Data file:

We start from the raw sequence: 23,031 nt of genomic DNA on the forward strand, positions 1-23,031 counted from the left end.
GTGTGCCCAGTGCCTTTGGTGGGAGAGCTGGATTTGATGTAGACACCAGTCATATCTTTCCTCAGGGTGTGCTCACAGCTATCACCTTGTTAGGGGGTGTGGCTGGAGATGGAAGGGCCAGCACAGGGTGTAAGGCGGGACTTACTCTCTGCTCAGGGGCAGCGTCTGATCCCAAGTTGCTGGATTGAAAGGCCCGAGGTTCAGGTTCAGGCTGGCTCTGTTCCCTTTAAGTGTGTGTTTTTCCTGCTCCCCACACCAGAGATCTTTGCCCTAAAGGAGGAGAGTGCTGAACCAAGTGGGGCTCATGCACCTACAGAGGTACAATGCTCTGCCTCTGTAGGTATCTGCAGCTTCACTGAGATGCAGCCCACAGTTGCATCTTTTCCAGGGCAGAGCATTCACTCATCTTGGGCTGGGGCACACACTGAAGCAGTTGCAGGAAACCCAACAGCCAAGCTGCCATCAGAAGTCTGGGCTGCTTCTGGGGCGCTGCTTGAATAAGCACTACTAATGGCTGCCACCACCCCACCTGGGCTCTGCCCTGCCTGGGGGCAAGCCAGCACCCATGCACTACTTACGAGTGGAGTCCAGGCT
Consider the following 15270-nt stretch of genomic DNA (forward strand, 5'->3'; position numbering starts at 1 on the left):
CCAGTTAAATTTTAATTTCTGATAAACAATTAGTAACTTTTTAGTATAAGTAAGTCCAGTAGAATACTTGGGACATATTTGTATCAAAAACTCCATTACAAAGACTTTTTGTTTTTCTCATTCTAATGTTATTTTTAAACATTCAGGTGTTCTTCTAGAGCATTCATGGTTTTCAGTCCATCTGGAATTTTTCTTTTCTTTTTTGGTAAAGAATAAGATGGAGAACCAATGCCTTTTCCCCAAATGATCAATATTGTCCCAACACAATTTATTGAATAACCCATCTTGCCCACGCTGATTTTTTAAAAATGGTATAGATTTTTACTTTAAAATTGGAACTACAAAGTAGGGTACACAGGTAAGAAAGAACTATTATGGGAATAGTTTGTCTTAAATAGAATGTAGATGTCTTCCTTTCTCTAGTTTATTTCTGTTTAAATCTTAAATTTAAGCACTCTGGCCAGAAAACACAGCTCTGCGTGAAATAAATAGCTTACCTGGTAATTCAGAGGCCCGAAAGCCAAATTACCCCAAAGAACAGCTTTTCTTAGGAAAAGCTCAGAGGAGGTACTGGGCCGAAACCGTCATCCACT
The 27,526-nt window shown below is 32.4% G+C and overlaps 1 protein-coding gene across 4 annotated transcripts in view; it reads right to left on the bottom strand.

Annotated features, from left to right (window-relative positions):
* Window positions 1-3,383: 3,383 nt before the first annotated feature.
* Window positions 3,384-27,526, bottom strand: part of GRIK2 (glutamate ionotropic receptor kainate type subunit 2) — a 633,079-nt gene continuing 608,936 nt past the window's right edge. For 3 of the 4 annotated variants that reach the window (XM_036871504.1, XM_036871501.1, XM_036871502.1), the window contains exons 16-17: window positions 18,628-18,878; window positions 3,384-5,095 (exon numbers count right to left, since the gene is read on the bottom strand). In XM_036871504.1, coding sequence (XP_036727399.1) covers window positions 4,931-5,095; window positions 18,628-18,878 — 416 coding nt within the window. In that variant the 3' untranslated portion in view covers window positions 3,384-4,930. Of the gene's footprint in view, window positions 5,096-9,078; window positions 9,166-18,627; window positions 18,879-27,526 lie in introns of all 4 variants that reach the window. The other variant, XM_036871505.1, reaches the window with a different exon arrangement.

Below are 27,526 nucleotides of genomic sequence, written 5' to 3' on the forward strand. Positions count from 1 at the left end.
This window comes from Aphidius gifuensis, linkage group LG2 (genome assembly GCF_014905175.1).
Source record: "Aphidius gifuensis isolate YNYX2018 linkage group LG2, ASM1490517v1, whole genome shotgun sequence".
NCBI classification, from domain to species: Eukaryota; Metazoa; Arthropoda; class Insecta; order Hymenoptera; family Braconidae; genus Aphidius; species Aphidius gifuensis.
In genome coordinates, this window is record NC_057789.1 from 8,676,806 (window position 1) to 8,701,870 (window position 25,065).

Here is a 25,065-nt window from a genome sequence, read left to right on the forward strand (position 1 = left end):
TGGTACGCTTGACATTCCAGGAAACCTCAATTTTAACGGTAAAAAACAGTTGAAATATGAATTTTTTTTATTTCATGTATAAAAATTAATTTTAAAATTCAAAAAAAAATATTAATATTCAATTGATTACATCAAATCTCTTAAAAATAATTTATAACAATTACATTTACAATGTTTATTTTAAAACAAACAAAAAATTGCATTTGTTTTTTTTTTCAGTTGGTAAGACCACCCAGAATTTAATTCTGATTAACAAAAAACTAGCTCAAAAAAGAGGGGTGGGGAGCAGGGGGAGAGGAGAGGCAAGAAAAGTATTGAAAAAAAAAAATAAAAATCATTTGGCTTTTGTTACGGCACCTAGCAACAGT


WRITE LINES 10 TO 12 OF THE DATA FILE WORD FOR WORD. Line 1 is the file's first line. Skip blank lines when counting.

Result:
This window comes from Aphidius gifuensis, linkage group LG2 (genome assembly GCF_014905175.1).
Source record: "Aphidius gifuensis isolate YNYX2018 linkage group LG2, ASM1490517v1, whole genome shotgun sequence".
NCBI classification, from domain to species: Eukaryota; Metazoa; Arthropoda; class Insecta; order Hymenoptera; family Braconidae; genus Aphidius; species Aphidius gifuensis.